- Sexual adequacy surgery (female to male);
- Some other irreparable damage to the uterus.
When it comes to malignant conditions, the hysterectomy will usually be total or radical.
It is very important that the patient is informed about the surgery to which she will be submitted. Knowing more, she will feel more secure and this can help her emotionally at the time of the operation.
During hospitalization and in the preoperative period, some procedures must be performed with the patient. The responsible nursing professional must qualify the patient for surgery and prepare her for physical and laboratory exams.
The most common procedures are:
- Check surgical clothing;
- Trichotomy (shaving of the hair in the area where there will be intervention);
- Antissepsis of the skin (prevents the surgical wound from becoming infected);
- Absolute fasting for a few hours before hysterectomy;
- Possible use of antibiotics or laxatives (intestinal preparation);
- Urine tests;
- Biopsy of the endometrium (mucosa that covers the inner face of the uterus);
- Insertion of a urinary catheter in the urethra to empty the bladder;
- Depending on the anesthesia used, other precautions can be taken.
During the performance of these processes, the patient’s vital signs should always be checked.
This operation can affect the woman’s psychological balance, as it involves the removal of what most women have as the representation of their femininity, as it is associated with their reproductive role. That is, despite the relief of treating cancer or any other implication that led her to need a hysterectomy, she may feel less of a woman and even lose her sexual appetite. In women who have no children, the impact of infertility can be even greater. Thus, this condition can affect your self-esteem , your sexual and marital relationship and your recovery.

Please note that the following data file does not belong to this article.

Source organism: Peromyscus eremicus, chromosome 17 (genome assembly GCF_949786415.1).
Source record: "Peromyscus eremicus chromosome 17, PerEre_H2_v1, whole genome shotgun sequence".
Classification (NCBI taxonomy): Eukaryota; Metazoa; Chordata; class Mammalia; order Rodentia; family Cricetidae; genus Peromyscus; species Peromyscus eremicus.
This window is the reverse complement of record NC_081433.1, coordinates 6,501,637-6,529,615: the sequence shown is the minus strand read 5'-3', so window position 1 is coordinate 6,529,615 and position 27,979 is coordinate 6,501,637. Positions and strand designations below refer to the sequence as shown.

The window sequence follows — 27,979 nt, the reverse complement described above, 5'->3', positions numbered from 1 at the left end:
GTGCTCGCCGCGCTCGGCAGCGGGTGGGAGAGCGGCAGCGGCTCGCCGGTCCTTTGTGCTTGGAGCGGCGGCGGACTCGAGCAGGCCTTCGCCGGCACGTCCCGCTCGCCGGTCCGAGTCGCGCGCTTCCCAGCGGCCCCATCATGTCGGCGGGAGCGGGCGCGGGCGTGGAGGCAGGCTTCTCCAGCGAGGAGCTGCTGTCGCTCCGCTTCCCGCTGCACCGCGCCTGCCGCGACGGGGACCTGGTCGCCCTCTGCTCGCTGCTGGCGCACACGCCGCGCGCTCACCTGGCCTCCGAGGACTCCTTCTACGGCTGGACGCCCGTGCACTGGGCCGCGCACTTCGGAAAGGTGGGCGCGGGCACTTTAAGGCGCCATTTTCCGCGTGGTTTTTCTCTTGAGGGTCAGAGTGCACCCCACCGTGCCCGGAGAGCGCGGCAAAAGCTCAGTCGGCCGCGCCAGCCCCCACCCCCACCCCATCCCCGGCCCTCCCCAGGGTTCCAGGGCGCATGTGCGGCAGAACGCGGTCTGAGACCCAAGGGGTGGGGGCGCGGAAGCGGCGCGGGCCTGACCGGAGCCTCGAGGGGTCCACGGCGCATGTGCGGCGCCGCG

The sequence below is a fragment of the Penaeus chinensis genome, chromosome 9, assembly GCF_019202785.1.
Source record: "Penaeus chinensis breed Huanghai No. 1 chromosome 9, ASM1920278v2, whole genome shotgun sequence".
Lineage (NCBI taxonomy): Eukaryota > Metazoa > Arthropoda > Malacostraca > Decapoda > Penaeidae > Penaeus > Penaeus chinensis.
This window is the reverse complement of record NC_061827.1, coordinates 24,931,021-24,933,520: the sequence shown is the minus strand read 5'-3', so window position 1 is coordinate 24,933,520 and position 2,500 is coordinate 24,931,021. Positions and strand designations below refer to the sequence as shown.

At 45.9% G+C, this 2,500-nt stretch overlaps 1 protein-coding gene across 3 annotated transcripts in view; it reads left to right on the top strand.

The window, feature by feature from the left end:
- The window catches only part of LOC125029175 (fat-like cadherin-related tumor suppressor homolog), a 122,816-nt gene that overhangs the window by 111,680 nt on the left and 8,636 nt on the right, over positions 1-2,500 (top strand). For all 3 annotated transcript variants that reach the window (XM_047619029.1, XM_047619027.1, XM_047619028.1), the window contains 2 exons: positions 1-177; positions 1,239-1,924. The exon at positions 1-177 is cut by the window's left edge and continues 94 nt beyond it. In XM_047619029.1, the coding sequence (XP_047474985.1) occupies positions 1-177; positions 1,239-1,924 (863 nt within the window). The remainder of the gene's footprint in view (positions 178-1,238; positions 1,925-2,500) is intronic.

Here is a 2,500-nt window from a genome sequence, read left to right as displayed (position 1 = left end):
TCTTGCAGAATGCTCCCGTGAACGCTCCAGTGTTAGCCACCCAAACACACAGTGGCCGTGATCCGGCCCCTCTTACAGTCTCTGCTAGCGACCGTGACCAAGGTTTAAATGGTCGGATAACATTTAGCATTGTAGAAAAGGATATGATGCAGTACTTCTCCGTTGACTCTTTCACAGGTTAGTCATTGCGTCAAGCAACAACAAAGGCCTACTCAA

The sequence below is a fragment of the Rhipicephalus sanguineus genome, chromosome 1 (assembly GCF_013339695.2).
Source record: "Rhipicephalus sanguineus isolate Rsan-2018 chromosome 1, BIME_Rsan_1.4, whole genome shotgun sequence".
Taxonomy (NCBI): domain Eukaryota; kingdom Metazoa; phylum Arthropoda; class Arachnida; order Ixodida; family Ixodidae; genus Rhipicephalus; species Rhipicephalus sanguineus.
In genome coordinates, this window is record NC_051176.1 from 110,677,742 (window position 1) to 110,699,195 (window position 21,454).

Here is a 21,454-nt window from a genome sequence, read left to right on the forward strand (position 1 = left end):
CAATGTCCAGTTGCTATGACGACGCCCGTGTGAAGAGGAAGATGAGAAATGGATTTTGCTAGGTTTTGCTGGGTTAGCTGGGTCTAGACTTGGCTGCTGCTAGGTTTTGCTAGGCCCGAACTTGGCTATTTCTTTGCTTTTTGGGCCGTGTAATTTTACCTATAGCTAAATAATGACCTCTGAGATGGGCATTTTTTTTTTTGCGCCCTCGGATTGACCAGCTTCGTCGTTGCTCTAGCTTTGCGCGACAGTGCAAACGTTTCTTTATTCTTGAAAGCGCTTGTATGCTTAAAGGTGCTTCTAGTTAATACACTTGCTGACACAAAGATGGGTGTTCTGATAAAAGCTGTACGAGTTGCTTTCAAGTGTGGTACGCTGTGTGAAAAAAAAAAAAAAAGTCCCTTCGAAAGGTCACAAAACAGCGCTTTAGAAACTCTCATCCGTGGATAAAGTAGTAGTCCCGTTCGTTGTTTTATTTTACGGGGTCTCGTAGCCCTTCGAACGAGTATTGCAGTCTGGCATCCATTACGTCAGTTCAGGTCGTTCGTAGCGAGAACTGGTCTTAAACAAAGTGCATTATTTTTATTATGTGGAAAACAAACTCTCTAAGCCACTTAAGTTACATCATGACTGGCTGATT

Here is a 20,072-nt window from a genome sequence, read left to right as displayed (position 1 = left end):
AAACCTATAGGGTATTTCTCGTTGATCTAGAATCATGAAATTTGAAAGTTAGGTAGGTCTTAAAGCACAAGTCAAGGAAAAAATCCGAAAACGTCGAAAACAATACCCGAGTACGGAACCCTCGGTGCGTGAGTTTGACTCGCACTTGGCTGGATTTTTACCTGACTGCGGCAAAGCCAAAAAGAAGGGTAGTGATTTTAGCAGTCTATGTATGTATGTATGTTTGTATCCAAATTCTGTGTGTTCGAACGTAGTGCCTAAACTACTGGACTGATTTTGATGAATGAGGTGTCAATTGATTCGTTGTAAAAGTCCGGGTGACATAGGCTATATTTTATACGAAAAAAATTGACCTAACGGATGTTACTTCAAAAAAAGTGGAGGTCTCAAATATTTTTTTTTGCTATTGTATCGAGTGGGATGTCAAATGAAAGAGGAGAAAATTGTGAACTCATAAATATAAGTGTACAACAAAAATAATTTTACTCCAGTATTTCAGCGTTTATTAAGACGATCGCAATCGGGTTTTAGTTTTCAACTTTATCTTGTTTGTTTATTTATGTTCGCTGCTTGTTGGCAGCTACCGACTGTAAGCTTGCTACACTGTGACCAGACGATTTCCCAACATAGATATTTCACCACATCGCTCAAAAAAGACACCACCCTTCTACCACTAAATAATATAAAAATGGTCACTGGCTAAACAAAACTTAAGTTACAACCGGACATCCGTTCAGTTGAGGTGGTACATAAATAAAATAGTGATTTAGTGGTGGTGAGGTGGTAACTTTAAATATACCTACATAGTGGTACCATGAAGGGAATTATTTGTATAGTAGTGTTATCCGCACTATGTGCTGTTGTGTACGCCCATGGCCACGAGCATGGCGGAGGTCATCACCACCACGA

So it is important that, if the woman has a partner, he is very understanding of this situation, and also that she has, along with the pre and post-operative process, the support of a psychologist.
The recovery time from surgery depends on the type of procedure performed, but can vary from two to eight weeks. In cases of more radical operations, complete recovery can reach 12 months. The doctor responsible for the case is the one who will decide when the patient can return to her daily activities. During rehabilitation, some care must be taken. Look:
Staying in bed all the time favors the clotting of the veins ( thrombosis ), which is why short walks at home during the day are indicated, an activity that also speeds up healing.
The cut region must be cleaned regularly, with water and mild soap or coconut. After bathing, it should be dried with a clean, dry towel. The dressing is usually changed from 12h to 12h, but it can vary according to the prescription of the head nurse.
There are no feeding restrictions after hysterectomy, except when the doctor considers it necessary.